Hilarious commercial from Staples makes fun of the trademark claims that keep businesses from talking about Super-You-Know-What sales, events, and gatherings this time of year. Earlier here, etc., etc.

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Yet another occasion to note that what passes for human rights advocacy is often nothing of the sort: famous “human rights barrister” Amal Clooney, alas, appears to be arguing the speech-suppressive side of a high-profile freedom of speech case. [Telegraph]

More, and clarification: Walter Katz responds, condensed from Twitter, to a Ted Frank tweet characterizing Clooney as having sided against speech: “This completely misrepresents Clooney’s role. Turkey was not a party to the initial prosecution at the initial ECHR appeal, Turkey did appear and basically argued there was no genocide to deny. The ECHR opinion was ambiguous about the genocide factual question. It is that specific issue which Armenia is challenging, i.e. court, don’t buy Turkey that there was no genocide. Armenia’s argument has little to do with the free expression issue.” Cite: Asbarez.com.

My response, again patched together and condensed from Twitter: My reading of the Asbarez coverage: Clooney’s co-counsel Geoff Robertson, from the same “human rights” law firm Doughty Street Chambers, argued pro-conviction on frank anti-speech grounds. If she left the pro-censorship advocacy to her law partner and handled only a narrower issue — I hope because she disagrees with him! — then, yes, a point in her favor. Update: this video does show her approximately six-minute speech focusing on the “setting the record straight” issue and on Turkish government hypocrisy. Whatever this may or may not illuminate about Clooney’s personal involvement, the coverage in both the Telegraph and Asbarez makes it hard for me to go along with the idea that either Armenia’s role or Robertson’s arguments on its behalf have “little to do with the free expression issue.”

Ted Frank’s response, once more condensed: “The story says she is ‘defending the conviction.’ Armenia’s role in the case is arguing for reinstatement of conviction. [Citing Clooney's comments about not aiming to restrict free speech is] putting too much weight on a self-serving disingenuous throwaway line. ‘Free speech but’ not free speech.”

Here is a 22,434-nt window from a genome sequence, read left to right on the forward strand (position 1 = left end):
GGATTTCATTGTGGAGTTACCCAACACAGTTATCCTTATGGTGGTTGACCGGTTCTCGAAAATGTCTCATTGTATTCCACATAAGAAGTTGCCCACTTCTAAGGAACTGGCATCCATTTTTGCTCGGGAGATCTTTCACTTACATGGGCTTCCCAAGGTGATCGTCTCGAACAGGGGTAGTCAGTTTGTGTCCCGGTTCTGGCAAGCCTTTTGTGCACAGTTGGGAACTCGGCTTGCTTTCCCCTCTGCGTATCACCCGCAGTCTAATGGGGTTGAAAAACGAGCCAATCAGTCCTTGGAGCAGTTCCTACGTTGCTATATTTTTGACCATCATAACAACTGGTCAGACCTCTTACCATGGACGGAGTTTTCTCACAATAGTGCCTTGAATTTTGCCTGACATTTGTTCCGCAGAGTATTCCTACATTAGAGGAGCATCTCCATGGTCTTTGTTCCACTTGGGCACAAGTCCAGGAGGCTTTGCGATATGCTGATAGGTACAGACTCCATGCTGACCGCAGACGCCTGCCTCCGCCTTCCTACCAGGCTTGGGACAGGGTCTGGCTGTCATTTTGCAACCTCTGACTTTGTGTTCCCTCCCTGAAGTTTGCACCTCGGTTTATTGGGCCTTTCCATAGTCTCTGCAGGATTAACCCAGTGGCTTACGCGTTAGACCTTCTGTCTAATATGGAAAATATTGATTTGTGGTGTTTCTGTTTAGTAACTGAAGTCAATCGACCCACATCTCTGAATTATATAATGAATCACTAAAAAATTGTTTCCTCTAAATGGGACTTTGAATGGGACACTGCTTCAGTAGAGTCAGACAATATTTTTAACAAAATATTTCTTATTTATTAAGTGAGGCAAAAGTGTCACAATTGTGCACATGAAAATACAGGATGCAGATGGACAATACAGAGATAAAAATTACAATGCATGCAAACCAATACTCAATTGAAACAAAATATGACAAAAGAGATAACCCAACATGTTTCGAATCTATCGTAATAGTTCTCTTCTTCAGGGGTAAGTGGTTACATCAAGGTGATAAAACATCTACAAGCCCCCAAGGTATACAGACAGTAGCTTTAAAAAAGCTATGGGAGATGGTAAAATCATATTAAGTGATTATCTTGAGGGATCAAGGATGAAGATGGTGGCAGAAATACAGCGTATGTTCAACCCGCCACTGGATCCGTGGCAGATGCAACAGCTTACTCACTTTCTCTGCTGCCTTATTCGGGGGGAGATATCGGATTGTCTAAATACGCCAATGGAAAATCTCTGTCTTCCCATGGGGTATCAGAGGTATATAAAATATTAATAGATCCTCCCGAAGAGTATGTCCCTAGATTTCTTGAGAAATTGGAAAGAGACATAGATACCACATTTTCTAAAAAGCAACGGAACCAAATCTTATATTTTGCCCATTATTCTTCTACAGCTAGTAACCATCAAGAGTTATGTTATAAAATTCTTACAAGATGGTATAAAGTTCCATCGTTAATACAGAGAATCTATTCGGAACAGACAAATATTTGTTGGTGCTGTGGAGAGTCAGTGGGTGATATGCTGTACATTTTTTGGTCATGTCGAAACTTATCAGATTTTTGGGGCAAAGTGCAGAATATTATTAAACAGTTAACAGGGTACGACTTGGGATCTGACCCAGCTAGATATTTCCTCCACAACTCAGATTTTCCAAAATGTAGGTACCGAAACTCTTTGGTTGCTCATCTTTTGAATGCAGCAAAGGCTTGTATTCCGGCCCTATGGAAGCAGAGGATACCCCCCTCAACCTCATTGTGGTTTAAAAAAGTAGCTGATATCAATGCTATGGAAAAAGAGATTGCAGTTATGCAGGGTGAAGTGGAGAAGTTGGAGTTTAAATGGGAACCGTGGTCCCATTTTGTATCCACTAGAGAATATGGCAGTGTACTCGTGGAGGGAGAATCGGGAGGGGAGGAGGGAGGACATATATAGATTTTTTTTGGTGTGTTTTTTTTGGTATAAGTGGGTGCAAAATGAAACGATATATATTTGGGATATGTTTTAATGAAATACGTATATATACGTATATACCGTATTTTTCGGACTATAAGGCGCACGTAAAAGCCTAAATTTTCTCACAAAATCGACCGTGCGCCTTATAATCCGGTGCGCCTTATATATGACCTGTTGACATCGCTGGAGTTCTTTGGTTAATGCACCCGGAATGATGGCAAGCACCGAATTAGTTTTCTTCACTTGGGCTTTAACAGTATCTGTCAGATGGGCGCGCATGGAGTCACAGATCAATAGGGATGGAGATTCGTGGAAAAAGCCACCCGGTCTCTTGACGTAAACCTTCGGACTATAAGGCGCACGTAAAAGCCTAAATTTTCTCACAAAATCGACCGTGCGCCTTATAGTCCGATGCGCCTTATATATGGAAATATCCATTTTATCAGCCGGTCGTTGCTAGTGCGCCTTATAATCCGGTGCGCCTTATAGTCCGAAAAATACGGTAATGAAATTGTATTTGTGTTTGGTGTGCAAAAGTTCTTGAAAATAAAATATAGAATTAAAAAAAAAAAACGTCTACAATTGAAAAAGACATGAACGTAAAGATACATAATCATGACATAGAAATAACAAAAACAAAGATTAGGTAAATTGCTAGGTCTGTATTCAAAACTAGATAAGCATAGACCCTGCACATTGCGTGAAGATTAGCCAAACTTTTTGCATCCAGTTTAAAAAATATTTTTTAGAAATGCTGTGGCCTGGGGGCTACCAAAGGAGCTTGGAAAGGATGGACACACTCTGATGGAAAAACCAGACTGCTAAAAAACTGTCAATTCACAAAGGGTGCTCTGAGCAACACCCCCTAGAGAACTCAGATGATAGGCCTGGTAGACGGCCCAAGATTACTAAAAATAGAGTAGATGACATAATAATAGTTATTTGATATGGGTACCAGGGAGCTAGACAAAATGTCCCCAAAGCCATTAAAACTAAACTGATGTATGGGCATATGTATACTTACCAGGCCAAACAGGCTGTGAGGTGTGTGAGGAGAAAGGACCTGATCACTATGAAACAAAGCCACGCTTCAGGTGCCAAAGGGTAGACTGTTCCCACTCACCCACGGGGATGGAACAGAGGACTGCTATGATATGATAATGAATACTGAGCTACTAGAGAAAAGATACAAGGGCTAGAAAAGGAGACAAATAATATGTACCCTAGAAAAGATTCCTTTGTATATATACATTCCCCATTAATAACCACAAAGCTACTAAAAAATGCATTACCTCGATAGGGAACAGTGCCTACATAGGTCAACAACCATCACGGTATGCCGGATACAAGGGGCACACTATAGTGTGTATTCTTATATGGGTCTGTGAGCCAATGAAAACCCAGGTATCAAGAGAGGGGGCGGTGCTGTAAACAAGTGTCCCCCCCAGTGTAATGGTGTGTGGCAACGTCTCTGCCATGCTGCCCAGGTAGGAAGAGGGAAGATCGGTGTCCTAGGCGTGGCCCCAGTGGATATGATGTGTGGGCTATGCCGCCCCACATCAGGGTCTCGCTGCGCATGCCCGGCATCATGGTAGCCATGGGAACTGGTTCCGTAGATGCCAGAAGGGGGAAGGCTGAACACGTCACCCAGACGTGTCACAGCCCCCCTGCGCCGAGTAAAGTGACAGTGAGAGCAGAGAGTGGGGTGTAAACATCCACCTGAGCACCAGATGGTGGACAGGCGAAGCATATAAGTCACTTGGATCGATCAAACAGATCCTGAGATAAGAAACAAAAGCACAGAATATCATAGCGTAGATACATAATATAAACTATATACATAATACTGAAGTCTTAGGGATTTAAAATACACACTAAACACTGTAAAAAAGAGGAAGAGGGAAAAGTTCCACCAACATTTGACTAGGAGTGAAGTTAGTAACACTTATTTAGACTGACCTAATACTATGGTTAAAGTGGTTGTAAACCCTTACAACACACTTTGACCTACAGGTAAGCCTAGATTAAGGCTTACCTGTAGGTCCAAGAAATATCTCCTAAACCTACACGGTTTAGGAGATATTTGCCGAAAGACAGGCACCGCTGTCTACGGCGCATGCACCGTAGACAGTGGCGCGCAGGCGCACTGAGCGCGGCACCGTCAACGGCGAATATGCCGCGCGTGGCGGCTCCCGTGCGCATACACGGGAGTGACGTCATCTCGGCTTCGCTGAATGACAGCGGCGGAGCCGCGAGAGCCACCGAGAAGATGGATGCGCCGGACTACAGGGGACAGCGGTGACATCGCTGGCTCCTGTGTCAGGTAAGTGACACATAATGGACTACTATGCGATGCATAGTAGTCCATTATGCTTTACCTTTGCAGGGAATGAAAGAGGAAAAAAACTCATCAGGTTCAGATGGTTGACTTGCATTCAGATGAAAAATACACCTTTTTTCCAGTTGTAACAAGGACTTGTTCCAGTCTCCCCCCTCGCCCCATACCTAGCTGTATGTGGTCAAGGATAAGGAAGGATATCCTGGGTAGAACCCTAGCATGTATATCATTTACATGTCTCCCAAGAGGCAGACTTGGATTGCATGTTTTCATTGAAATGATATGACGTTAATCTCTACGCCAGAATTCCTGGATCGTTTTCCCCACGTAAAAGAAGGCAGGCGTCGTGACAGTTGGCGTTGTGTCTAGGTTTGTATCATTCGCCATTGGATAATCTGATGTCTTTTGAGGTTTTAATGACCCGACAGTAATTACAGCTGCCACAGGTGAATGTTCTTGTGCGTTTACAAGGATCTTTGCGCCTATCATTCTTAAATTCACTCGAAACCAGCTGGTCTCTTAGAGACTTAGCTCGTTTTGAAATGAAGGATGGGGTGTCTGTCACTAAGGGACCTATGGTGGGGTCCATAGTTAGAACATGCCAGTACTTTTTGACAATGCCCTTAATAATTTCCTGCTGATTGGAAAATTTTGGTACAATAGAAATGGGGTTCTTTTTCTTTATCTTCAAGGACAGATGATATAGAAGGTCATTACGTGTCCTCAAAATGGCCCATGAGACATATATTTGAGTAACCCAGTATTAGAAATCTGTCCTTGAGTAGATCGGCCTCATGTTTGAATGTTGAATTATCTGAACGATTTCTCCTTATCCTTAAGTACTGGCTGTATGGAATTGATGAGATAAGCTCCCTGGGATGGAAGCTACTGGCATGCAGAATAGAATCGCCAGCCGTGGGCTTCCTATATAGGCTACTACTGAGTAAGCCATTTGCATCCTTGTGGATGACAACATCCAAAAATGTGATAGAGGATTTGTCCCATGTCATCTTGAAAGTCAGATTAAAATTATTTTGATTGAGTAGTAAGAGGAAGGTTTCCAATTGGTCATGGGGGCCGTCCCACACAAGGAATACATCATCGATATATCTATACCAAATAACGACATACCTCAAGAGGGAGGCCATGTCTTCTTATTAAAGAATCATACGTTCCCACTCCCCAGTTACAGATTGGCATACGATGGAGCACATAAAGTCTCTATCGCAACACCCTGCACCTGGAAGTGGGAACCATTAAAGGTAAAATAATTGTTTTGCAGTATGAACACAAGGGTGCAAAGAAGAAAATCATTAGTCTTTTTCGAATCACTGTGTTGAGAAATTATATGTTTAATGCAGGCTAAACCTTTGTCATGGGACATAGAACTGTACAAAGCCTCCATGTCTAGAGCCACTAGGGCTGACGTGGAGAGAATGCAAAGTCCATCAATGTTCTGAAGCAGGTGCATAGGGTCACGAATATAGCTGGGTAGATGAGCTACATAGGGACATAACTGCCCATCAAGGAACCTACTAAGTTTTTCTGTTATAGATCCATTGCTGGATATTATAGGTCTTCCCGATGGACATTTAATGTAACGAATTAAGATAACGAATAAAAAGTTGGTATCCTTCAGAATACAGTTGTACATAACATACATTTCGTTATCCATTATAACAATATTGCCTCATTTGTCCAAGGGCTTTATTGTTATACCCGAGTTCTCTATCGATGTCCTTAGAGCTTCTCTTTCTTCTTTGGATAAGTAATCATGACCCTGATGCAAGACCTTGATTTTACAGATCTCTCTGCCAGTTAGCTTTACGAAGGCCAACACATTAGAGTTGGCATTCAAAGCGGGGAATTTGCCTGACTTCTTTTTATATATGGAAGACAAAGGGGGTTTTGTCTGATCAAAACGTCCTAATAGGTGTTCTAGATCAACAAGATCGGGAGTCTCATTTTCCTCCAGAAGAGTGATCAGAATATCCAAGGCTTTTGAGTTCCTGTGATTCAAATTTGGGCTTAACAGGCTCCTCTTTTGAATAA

Full hearing video here.

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Environment roundup

by Walter Olson on January 30, 2015

  • Price of California eggs soars following animal-rights measure [WSJ via Michael Greve] “An Orangutan Has (Some) Human Rights, Argentine Court Rules” [Brandon Keim, Wired via Althouse, related U.S.]
  • Trees cut down by utility “are priceless — each one I could value at $100K,” Fieger said” [Detroit Free Press via @jamestaranto, more on Geoffrey Fieger; henceforth sums of $100,000 will be known as "one Fieger-tree"]
  • As New Englanders struggle with energy costs, pols kill the gas pipelines that could bring relief [Urbanophile]
  • Power-plant regs from EPA, based on flimsy science, show “federal agency twisting statutory language to aggrandize its own power.” [Andrew Grossman; Cato brief in Michigan v. EPA]
  • California state agency proposes regulations purportedly easing burdens of notorious Prop 65 warning law [Cal Biz Lit]
  • “When I got there, there were people in SWAT attire that evacuated our entire factory.” [Chamber's Faces of Lawsuit Abuse on Gibson Guitar raid]
  • Would a minimalist state funded by Pigouvian taxes run a budget surplus? [Bryan Caplan]

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New Cato Unbound issue on the theme with Christopher Snowdon, Baylen Linnekin, Russell Saunders, and Jennifer Harris. Related: Is calorie labeling rule “unworkable”? Experience from Domino’s [Kevin Boyd, earlier including pizza]

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Debra Cassens Weiss at the ABA Journal has more on that curious sanctions order out of the Philadelphia Common Pleas Court in which attorney Nancy Raynor of Malvern, Pennsylvania, could lose everything because a judge found that she “allowed an expert witness to refer to a lung cancer patient’s history of smoking during a May 2012 medical malpractice trial.” Earlier here. More: Philadelphia Inquirer coverage here and here.

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January 29 roundup

by Walter Olson on January 29, 2015

  • Bi-counsel-ar? “Lawyer Defending Congressman’s Wife in Bigamy Case Accuses Client of Having a Second Lawyer” [Slate]
  • “Why tort liability for data breaches won’t improve cybersecurity” [Stewart Baker]
  • Pennsylvania passes a new gun law, and suddenly liberal standing with attorney fee shifting stops being the progressive position [Harrisburg Patriot-News]
  • “Letting a case die like a pet rat forgotten in the garage” [Ken at Popehat on Todd Kincannon challenge to South Carolina state bar discipline threats]
  • Getting to it late: hour-long Cato podcast with Randy Barnett on his book Structure of Liberty including Aaron Ross Powell, Trevor Burrus;
  • Once a fun party town, New Orleans now will ban vaping in private clubs and while waiting in line at drive-throughs [Christopher Fountain, Ronald Bailey on vaping bans and public health] More: Bailey on exaggeration of risks, Jacob Sullum on California proposal;
  • Colorado legislature looks serious about tackling liability reform [Denver Business Journal]

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A Florida appeals court has reinstated a jury’s verdict of no liability in the case of a woman who while shopping at Wal-Mart was struck in the back with an 8.4 ounce (that’s ounce, not pound) ornamental pumpkin. According to the court’s footnote 1, the projectile in question was “squishy.” The trial lasted three weeks. [Schwartz v. Wal-Mart Stores: Fifth District, FindLaw]